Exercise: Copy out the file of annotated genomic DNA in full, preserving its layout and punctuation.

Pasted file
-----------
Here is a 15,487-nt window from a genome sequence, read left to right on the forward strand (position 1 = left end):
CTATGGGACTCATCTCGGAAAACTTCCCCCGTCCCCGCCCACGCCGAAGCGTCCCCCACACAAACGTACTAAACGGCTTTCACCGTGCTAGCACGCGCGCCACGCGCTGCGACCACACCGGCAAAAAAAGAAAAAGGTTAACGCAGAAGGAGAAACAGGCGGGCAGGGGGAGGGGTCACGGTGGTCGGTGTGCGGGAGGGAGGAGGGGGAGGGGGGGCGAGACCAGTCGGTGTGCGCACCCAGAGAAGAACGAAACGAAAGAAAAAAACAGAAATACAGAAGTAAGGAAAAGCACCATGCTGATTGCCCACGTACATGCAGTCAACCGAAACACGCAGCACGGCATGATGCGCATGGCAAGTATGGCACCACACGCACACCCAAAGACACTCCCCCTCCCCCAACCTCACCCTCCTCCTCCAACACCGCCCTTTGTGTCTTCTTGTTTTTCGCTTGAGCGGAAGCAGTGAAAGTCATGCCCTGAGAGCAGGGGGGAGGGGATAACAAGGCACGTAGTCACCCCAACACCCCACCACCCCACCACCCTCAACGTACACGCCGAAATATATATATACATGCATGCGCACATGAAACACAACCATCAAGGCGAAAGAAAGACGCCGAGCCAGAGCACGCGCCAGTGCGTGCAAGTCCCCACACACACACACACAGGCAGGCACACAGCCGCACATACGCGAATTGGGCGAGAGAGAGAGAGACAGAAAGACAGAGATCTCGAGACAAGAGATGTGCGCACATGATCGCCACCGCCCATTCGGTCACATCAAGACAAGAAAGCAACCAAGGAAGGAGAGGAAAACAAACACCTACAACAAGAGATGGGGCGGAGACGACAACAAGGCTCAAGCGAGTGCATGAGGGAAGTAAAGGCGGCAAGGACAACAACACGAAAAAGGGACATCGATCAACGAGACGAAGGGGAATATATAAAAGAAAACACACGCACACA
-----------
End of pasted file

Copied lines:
Here is a 15,487-nt window from a genome sequence, read left to right on the forward strand (position 1 = left end):
CTATGGGACTCATCTCGGAAAACTTCCCCCGTCCCCGCCCACGCCGAAGCGTCCCCCACACAAACGTACTAAACGGCTTTCACCGTGCTAGCACGCGCGCCACGCGCTGCGACCACACCGGCAAAAAAAGAAAAAGGTTAACGCAGAAGGAGAAACAGGCGGGCAGGGGGAGGGGTCACGGTGGTCGGTGTGCGGGAGGGAGGAGGGGGAGGGGGGGCGAGACCAGTCGGTGTGCGCACCCAGAGAAGAACGAAACGAAAGAAAAAAACAGAAATACAGAAGTAAGGAAAAGCACCATGCTGATTGCCCACGTACATGCAGTCAACCGAAACACGCAGCACGGCATGATGCGCATGGCAAGTATGGCACCACACGCACACCCAAAGACACTCCCCCTCCCCCAACCTCACCCTCCTCCTCCAACACCGCCCTTTGTGTCTTCTTGTTTTTCGCTTGAGCGGAAGCAGTGAAAGTCATGCCCTGAGAGCAGGGGGGAGGGGATAACAAGGCACGTAGTCACCCCAACACCCCACCACCCCACCACCCTCAACGTACACGCCGAAATATATATATACATGCATGCGCACATGAAACACAACCATCAAGGCGAAAGAAAGACGCCGAGCCAGAGCACGCGCCAGTGCGTGCAAGTCCCCACACACACACACACAGGCAGGCACACAGCCGCACATACGCGAATTGGGCGAGAGAGAGAGAGACAGAAAGACAGAGATCTCGAGACAAGAGATGTGCGCACATGATCGCCACCGCCCATTCGGTCACATCAAGACAAGAAAGCAACCAAGGAAGGAGAGGAAAACAAACACCTACAACAAGAGATGGGGCGGAGACGACAACAAGGCTCAAGCGAGTGCATGAGGGAAGTAAAGGCGGCAAGGACAACAACACGAAAAAGGGACATCGATCAACGAGACGAAGGGGAATATATAAAAGAAAACACACGCACACA